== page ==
Screenshot via The Oklahoman

Republican AG Candidate Exposed as Democrat Donor

A Republican Attorney General candidate in Oklahoma spent thousands of dollars to elect Democrats, The Daily Caller reports.

Gentner Drummond,, who donated to a Democrat in 2014 to unseat Republican Senator Jim Inhofe, refunded a contribution to Joe Biden’s 2020 Presidential campaign.

Federal records indicate that Drummond donated to 11 Democrat candidates since 2004.

Gentner Drummond, a Tulsa attorney and wealthy businessman facing Attorney General John O’Connor in the general election, has a history of financially backing Democrats, Federal Election Commission (FEC) and Oklahoma Ethics Commission records show.

Drummond, who also ran in 2018 for attorney general, refunded his $1,000 contribution to Biden’s presidential campaign in 2020 nine days after it was issued, according to FEC records. FEC records also show Drummond contributed $1,000 to candidate Matt Silverstein in his 2014 campaign to unseat Republican Oklahoma Sen. Jim Inhofe, and $1,450 to candidate John Olson in his 2012 race for Oklahoma’s 1st Congressional District.

Drummond gave $2,500 combined to former Democratic Oklahoma Rep. Dan Boren in 2004, 2006, 2008 and 2010, according to FEC data, and $1,000 to former Democratic Oklahoma Rep. Brad Carson in 2004. His contributions to state Democrats, some of which are also from his wife, add up to roughly $3,500, according to state records.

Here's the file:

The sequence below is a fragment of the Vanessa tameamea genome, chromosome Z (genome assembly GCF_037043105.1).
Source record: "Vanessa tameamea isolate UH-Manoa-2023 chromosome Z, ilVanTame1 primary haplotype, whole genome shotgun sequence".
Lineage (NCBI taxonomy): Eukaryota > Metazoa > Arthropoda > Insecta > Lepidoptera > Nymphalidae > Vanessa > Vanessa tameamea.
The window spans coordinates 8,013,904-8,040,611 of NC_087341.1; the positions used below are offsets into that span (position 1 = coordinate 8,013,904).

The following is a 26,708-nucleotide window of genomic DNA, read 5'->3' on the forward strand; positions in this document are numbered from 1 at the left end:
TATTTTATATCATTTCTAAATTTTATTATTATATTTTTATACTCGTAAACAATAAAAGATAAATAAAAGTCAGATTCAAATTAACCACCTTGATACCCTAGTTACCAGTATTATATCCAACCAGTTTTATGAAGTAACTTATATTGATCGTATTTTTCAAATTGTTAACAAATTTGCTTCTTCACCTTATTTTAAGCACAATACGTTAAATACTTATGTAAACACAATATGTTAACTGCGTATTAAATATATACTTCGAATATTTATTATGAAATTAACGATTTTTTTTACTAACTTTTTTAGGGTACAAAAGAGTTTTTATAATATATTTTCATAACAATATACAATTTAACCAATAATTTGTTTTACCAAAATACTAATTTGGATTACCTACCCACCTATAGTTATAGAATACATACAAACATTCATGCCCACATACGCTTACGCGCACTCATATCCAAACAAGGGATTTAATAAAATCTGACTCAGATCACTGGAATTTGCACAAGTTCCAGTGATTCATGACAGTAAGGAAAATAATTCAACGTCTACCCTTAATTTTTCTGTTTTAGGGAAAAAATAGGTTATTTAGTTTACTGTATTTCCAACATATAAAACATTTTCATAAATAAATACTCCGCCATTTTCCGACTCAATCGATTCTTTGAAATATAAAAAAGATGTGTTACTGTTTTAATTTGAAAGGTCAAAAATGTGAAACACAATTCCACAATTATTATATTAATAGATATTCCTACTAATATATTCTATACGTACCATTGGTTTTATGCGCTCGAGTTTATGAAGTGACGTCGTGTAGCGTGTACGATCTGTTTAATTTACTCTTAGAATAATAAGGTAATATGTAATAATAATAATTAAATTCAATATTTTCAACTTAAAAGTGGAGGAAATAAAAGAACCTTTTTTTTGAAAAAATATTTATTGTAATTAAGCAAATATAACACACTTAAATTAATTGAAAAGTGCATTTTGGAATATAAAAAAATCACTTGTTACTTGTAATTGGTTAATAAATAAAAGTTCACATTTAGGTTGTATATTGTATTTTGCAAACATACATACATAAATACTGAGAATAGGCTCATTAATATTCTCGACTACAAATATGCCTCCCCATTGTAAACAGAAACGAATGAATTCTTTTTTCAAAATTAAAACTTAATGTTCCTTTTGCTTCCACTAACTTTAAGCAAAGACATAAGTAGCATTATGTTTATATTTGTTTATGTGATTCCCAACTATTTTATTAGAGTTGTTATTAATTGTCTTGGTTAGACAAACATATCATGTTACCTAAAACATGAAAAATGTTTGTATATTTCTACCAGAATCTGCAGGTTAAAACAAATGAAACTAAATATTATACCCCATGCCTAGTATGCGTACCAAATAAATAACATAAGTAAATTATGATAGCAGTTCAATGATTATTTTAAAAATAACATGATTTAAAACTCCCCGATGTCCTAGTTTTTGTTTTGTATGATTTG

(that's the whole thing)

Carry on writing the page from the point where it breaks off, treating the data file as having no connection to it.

Drummond does donate to both Democrats and Republicans, but his opponent John O’Connor, the AG since 2021 is using it as powerful ammo.

O’Connor said of his opponent, “Drummond has disqualified himself both by his denials and by failing to stand up for conservative values… Oklahomans cannot trust him. Trump supporters and conservatives cannot trust him.”

The Oklahoman reports that Drummond’s businesses received millions in pandemic relief funds:

In 2020, three of Drummond’s businesses — a cattle ranch, a chain of cellphone retailers and a law firm —  received a combined $1.9 million in Paycheck Protection Program loans that were later forgiven by the federal government, according to data from the Small Business Administration and ProPublica

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